The pandemic, the death of George Floyd, and a turbulent election year have created the perfect storm of anxiety, frustration, and fear in the hearts of many Americans. People are working from home, stressing about their health and job status and quarantining with no end in sight. Reacting negatively and aggressively to news has become commonplace. It’s as if we’ve lost our inner compass and are no longer in control of our anger. Feeling anger is normal and expressing it in a healthy way can be helpful for communicating truth, values, and feelings. However, when you are no longer in control of your anger, it begins controlling you. It can turn you into someone who is unreasonable, crude, and aggressive.
During uncertain times, individuals look for control and release of their emotions. If you’re emotionally healthy, you may choose to exercise, keep a journal, or connect with a loved one and talk about your feelings. However, if you have been raised to believe expressing your anger is bad, you internalize the anger you feel rather than talking about it. When anger is suppressed for years, it begins bubbling over and spills everywhere. To control your anger, you need to notice when you feel angry and act before releasing it uncontrollably. Saying “I am sorry” after spewing insults is not enough. The person who looks the worst and does the most damage is the person under the influence of unmanaged anger.
If others have told you your anger is a problem or if you have seen the deleterious results of your anger, it is time to get a grip. Here are suggestions that help you control and distance yourself from your anger and maintain control.
Acknowledge your triggers. You can’t make wise choices if you’re in a negative mindset or putting yourself directly into the same situation that makes you angry. Practice awareness and remove yourself from the situation before you get annoyed. If you know social media posts make you feel angry and frustrated, then stop using these sources for your primary news. If driving in traffic makes you angry, then opt for public transportation or form a carpool and let others drive.
Do not rehash the situation or incident causing your negative feelings. Focus on things you appreciate about the situation you’re in or someone in your life who makes it better.
Change the way you think. When you’re angry, you are illogical. Before you get angry, stay away from using words like always, never, or should. Keep it focused on your breathing and remind yourself that no one is trying to get you. When others are acting out, remind yourself it’s just negative emotion in the air and it doesn’t belong to you.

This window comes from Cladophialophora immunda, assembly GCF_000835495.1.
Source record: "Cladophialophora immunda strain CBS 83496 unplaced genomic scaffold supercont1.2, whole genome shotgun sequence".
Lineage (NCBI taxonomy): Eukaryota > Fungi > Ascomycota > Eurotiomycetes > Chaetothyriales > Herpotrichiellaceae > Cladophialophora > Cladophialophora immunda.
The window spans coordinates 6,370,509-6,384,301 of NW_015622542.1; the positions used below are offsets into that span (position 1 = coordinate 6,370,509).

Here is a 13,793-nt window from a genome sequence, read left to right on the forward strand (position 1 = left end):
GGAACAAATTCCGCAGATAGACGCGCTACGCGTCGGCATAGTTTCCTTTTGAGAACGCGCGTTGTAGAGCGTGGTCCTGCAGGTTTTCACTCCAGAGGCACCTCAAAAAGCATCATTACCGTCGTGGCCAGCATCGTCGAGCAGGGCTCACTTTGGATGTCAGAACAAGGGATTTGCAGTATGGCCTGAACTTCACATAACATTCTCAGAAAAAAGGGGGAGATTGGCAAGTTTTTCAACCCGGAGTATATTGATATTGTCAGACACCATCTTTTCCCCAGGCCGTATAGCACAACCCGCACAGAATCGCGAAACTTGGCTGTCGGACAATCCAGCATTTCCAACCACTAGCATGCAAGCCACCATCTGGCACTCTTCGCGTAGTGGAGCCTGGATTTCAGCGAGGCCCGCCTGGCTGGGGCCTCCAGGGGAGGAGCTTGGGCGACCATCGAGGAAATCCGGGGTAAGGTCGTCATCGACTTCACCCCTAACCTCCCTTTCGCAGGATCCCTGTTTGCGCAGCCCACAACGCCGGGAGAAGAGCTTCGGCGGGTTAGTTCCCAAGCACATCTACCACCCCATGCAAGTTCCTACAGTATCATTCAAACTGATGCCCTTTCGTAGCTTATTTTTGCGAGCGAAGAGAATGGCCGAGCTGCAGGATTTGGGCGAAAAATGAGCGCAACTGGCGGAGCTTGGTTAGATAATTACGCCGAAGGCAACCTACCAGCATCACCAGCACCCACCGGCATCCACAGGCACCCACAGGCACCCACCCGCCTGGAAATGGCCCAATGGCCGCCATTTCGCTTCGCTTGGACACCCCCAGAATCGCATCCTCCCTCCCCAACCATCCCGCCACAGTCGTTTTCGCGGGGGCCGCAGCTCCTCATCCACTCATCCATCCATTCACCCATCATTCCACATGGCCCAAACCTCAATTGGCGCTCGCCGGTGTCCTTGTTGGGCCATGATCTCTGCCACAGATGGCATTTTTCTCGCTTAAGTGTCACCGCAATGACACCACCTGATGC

Be aware and practice the behaviors that keep you calm. Praying, walking, talking to a good friend, gardening, woodwork, or knitting can help minimize angry feelings in a healthy way. Practicing healthy behaviors will eventually help you default to them when you’re feeling triggered.
Attend support groups for anger management and talk to professionals. Give yourself permission to invest in your mental health. You may have grown up with mentors who modeled inappropriate ways to deal with anger. We can’t control who raised us, but we can tap into the memory of being a fearful child and watching what happens when adults lose control of their anger. The medical and mental health care community offer classes and emotional support. Find tools that work for you and help you relax. Learning to relax and self sooth are important tactics to have when managing anger.
Being an adult means being responsible for our reactions and our behaviors. The world does not change for us; rather, we learn to change our mindset and actions to love and support our families and communities. The biggest regret in life is putting other’s well-being at risk because you did not manage your anger. Only you can control you. Do it for yourself, your partner, your children and your community.